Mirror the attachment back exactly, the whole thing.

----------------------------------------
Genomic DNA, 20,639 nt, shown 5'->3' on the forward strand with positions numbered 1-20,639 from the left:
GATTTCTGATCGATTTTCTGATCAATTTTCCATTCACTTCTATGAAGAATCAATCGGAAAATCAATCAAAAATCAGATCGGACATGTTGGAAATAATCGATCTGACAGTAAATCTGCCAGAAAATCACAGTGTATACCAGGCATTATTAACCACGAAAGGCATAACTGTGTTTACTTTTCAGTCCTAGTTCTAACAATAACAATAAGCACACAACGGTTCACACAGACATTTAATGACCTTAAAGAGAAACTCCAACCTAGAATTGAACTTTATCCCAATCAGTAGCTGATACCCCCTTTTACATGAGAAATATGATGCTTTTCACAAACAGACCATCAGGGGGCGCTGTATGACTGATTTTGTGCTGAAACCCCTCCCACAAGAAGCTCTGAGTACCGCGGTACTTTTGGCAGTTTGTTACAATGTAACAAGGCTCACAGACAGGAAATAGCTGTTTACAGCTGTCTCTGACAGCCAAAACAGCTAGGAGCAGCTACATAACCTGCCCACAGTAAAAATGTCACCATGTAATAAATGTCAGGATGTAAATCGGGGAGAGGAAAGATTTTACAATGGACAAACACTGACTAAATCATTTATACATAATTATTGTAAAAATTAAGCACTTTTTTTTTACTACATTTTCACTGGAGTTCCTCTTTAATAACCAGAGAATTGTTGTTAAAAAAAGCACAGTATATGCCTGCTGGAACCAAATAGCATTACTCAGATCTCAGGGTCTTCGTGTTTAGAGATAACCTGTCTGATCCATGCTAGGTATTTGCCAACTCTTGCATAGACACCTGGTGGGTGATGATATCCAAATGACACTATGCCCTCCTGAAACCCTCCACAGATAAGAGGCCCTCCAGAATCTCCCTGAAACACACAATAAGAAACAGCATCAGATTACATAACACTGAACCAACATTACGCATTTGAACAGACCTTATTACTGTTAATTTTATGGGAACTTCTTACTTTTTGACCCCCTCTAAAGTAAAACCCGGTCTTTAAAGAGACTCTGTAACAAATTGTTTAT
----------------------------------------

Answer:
Genomic DNA, 20,639 nt, shown 5'->3' on the forward strand with positions numbered 1-20,639 from the left:
GATTTCTGATCGATTTTCTGATCAATTTTCCATTCACTTCTATGAAGAATCAATCGGAAAATCAATCAAAAATCAGATCGGACATGTTGGAAATAATCGATCTGACAGTAAATCTGCCAGAAAATCACAGTGTATACCAGGCATTATTAACCACGAAAGGCATAACTGTGTTTACTTTTCAGTCCTAGTTCTAACAATAACAATAAGCACACAACGGTTCACACAGACATTTAATGACCTTAAAGAGAAACTCCAACCTAGAATTGAACTTTATCCCAATCAGTAGCTGATACCCCCTTTTACATGAGAAATATGATGCTTTTCACAAACAGACCATCAGGGGGCGCTGTATGACTGATTTTGTGCTGAAACCCCTCCCACAAGAAGCTCTGAGTACCGCGGTACTTTTGGCAGTTTGTTACAATGTAACAAGGCTCACAGACAGGAAATAGCTGTTTACAGCTGTCTCTGACAGCCAAAACAGCTAGGAGCAGCTACATAACCTGCCCACAGTAAAAATGTCACCATGTAATAAATGTCAGGATGTAAATCGGGGAGAGGAAAGATTTTACAATGGACAAACACTGACTAAATCATTTATACATAATTATTGTAAAAATTAAGCACTTTTTTTTTACTACATTTTCACTGGAGTTCCTCTTTAATAACCAGAGAATTGTTGTTAAAAAAAGCACAGTATATGCCTGCTGGAACCAAATAGCATTACTCAGATCTCAGGGTCTTCGTGTTTAGAGATAACCTGTCTGATCCATGCTAGGTATTTGCCAACTCTTGCATAGACACCTGGTGGGTGATGATATCCAAATGACACTATGCCCTCCTGAAACCCTCCACAGATAAGAGGCCCTCCAGAATCTCCCTGAAACACACAATAAGAAACAGCATCAGATTACATAACACTGAACCAACATTACGCATTTGAACAGACCTTATTACTGTTAATTTTATGGGAACTTCTTACTTTTTGACCCCCTCTAAAGTAAAACCCGGTCTTTAAAGAGACTCTGTAACAAATTGTTTAT